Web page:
From the Richmond Times-Dispatch, 9/4/1920, p. 1, c. 2

Prominent Business and Club Man Fires Contents of Shotgun Into Brain.
Was General Sales Agent for Tredegar Iron Works, Director of State Fair Association and Horseman of Note.

John T. Anderson, one of the best-known business and club men of Richmond, killed himself instantly yesterday morning in his town residence, 903 West Franklin Street. The death wound was inflicted with a shotgun, the muzzle of which he had placed to his mouth and pressed the trigger with a walking cane.

Contents of two notes left, one to his wife and the other to his brother, Archer Anderson, Jr., are unknown, but it is the theory of his friends and relatives that he became despondent over ill health. He suffered a stroke of paralysis about one year ago.

Mrs. Anderson was at their country home, “Tivoli,” in Orange Couty, at the time, but hurried to the city late last night by automobile. Her son, James Allison, was eating breakfast at the town house at 9 o’clock yesterday morning when he heard the gunshot in his stepfather’s room, and hurried to find Mr. Anderson dead sitting on the edge of the bed. A maid already had reached his side from a room near-by.

Wife Apprised of Tragedy.

Mr. Allison hurried to “Tivoli” in an automobile for his mother. She did not hear of her husband’s death until the arrival of her son.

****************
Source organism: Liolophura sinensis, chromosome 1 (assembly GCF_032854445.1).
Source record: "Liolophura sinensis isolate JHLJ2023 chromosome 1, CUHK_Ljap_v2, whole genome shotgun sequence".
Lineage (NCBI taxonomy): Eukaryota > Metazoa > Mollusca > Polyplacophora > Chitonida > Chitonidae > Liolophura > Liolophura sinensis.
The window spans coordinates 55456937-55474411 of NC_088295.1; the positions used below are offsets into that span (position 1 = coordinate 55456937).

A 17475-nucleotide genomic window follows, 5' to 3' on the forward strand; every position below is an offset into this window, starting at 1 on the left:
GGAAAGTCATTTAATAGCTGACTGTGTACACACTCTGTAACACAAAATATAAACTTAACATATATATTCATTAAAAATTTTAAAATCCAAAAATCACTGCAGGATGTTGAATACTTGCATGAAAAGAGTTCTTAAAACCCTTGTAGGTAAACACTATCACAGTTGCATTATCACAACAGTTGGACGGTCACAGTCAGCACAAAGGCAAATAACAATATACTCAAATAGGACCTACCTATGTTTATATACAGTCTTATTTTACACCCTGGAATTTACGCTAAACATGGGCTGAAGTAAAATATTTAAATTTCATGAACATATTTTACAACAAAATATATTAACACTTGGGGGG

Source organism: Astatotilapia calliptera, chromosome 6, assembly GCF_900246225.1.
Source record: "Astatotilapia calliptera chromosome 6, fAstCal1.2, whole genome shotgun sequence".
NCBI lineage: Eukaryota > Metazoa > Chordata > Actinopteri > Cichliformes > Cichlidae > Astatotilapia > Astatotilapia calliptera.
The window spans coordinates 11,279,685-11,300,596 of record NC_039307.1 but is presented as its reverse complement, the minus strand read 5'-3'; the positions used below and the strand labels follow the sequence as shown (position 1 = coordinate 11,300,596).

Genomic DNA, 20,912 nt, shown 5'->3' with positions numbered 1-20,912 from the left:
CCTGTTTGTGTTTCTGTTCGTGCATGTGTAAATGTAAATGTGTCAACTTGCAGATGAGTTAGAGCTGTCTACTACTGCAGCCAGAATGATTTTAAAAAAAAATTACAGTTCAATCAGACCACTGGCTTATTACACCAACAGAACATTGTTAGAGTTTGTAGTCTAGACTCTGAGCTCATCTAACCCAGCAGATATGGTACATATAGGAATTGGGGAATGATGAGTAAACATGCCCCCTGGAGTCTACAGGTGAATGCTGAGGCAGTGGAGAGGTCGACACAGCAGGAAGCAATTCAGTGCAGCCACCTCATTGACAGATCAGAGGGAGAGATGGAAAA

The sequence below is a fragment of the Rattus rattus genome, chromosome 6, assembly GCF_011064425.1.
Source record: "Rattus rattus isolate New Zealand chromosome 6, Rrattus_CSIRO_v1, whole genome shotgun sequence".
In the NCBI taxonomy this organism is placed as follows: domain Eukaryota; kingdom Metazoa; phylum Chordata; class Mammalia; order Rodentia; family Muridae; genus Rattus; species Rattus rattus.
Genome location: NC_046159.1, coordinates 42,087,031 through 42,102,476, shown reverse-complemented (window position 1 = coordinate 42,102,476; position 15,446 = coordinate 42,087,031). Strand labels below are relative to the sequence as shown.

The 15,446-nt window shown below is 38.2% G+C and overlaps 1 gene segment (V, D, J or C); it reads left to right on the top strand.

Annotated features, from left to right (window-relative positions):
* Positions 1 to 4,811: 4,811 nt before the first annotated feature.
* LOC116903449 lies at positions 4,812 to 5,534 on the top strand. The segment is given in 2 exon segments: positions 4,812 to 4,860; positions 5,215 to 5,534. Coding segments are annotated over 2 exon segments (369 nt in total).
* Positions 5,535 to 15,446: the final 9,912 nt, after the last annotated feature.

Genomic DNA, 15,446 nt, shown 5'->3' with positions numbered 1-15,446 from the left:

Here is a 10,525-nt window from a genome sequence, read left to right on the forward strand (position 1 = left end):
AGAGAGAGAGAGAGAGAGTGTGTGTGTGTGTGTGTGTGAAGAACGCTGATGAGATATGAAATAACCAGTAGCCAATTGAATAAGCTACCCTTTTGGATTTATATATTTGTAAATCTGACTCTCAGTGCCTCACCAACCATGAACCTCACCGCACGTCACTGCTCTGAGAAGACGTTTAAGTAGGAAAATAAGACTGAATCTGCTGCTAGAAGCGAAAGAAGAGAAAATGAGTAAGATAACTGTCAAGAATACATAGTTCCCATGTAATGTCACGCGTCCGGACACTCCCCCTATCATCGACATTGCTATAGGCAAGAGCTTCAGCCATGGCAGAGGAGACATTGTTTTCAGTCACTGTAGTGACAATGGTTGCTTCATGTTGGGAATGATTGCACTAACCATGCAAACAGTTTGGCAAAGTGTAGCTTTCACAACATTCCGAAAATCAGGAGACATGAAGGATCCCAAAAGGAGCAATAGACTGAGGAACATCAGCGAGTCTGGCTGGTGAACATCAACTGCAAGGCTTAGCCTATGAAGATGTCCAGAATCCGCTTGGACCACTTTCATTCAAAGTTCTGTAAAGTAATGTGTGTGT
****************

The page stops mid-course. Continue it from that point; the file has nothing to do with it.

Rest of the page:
Mr. Anderson was general sales agent for the Tredegar Iron Works of which his brother, Archer Anderson, Jr., is president. He had just returned from a Western trip in the interest of his company and appeared to be in the best of spirits Thursday afternoon and night. He called at the office of the Virginia Fair Association, of which he was a director, and appeared enthusiastic over plans and prospects for the fall event.

Mr. Anderson was 61 years of age. He remained a bachelor up to thirteen years ago, when he married Mrs. James Allison, who, before her first marriage, was Miss Minnie Jones. Besides his widow, he is survived by his mother, Mrs. Susan Crenshaw, widow of Dr. O. A. Crenshaw, and two sisters, Mrs. Richard Ely, of Madison, Wis., and Mrs. Arther Brown, of Evanston, Ill.

Was Horseman of Note.

Mr. Anderson was one of the directors of the State Fair Association since its organization, and was one of the most active in its support. He was a horseman of note, prominent in Richmond club life, being an active member of the Westmoreland, the Commonwealth, the Country Club of Virginia and the German Club. He spent a large part of his time at “Tivoli,” where Mrs. Anderson was spending the summer at the time of the tragedy.

During the war Mr. Anderson gave valuable service to the Federal government, serving as a dollar-a-year man in departmental advisory work at Washington.

Funeral arrangements will be announced today. Mrs. Anderson arrived at home last night at 9 o’clock.

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